Independent Office for Police Conduct (IOPC - formerly IPCC)
Young people’s rights explained in new guide to police complaints system
With recent research highlighting only around half of young people are confident police will deal fairly with their complaint, the IOPC youth panel has launched new guidance to support young people and explain their rights.
The guidance provides information on questions young people frequently ask, such as what the IOPC do, how you can make a complaint to police, what to expect and the possible outcomes.
The youth panel, made up of nearly 30 young people from across England and Wales, worked with the IOPC to identify the key elements of the complaints system and present them in ways that make them easily understood by young people.
The guidance will be published on the IOPC website and social media, as well as shared with young people and organisations who work with them.
IOPC Director General Michael Lockwood said: “Young people come into contact with the police in many diﬀerent circumstances and environments and every interaction will have an impact on their confidence in policing.
“Young people told us they were unsure of their rights, and were not clear how to raise issues if they were unhappy about the way police had dealt with them. Young people understand that police have a job to do, but when they ask for explanations and do not get them or don’t know how to raise a concern, they can feel powerless.
“A recent IOPC survey showed only 52 per cent of young people are confident that complaints are dealt with fairly by police, leaving room for improvement. This guidance has been developed by our youth panel to build young people’s confidence and help them to understand what they can expect.
Youth Panel member Ahmed Ibrahim, said: "Young people’s experience of how police engage with them could affect their future impressions. We hope the Youth Panel’s work will help to provide a better balance to the relationship between young people and police.”
“Engaging with over 800 young people across England and Wales the common themes of powerlessness and a lack of voice among young people is profound. I’m incredible proud as a IOPC youth advisor to see the launch of the young people’s guide to complaints by Independent Office for Police Conduct, as it directly addresses the long and deep-rooted mistrust and lack of participation by young people in the very system that’s exists to protect them, the complaints system. I look forward to the impact this guide will make towards better trust and confidence amongst youngest members of society”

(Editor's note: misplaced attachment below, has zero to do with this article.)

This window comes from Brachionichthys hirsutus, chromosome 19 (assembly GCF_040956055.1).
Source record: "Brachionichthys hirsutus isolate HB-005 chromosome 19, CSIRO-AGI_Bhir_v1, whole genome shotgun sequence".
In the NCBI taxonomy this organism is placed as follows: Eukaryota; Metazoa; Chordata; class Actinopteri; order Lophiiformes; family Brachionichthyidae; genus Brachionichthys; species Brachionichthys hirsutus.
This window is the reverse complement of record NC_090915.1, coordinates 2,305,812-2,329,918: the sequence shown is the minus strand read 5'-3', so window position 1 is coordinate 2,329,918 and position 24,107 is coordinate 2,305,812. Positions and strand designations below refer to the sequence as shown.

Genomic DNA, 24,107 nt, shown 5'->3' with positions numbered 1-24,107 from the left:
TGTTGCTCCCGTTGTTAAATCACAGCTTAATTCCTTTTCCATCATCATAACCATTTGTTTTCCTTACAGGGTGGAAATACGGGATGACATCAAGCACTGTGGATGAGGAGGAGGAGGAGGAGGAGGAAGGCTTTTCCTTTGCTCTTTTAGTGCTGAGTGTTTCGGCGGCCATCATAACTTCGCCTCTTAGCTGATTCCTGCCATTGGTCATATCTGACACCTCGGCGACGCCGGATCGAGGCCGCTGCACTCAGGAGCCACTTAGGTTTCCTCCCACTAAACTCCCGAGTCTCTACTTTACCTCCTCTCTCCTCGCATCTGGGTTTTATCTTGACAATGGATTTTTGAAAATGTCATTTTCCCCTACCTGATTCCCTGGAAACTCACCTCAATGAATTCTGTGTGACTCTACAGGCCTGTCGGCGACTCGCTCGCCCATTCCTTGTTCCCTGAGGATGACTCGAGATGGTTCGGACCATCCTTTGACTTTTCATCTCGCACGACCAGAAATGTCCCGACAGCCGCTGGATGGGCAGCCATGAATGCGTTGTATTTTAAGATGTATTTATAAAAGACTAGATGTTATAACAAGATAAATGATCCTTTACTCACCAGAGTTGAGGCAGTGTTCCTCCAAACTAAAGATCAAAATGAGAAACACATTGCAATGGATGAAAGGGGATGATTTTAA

As well as working with the IOPC, members of the Youth Panel have been involved in a number of projects. These included with the National Police Chiefs’ Council where they have worked on the Leaders Unlocked’s ‘Policing the Pandemic’ survey. This has have received around 4,000 responses and the results will be published shortly. They have also worked with the Youth Justice Board to create the following guides for under-18s:
- Coronavirus and the police – a guide for under 18s
- Coronavirus and youth offending teams – a guide for under 18s
The Youth Panel is supported by social enterprise organisation Leaders Unlocked.
In 2018, our youth panel led 21 events and engaged with 800 young people across England and Wales to seek their views on why confidence in complaining about the police was low and what the barriers to complaining were. Their findings and recommendations to address the issues identified were published in a report IOPC Youth Panel: Key Findings & Recommendations 2019.
The youth panel’s work found that many young people:
- feel they wouldn't be taken seriously or believed by those in positions of power due to their age and lack of status
- do not trust those in positions of authority, especially the police
- from marginalised and minority groups feel they are less likely to be believed and more likely to be discriminated against
The report resulted in a number of recommendations to the IOPC, which are being actioned and include the guidance launched
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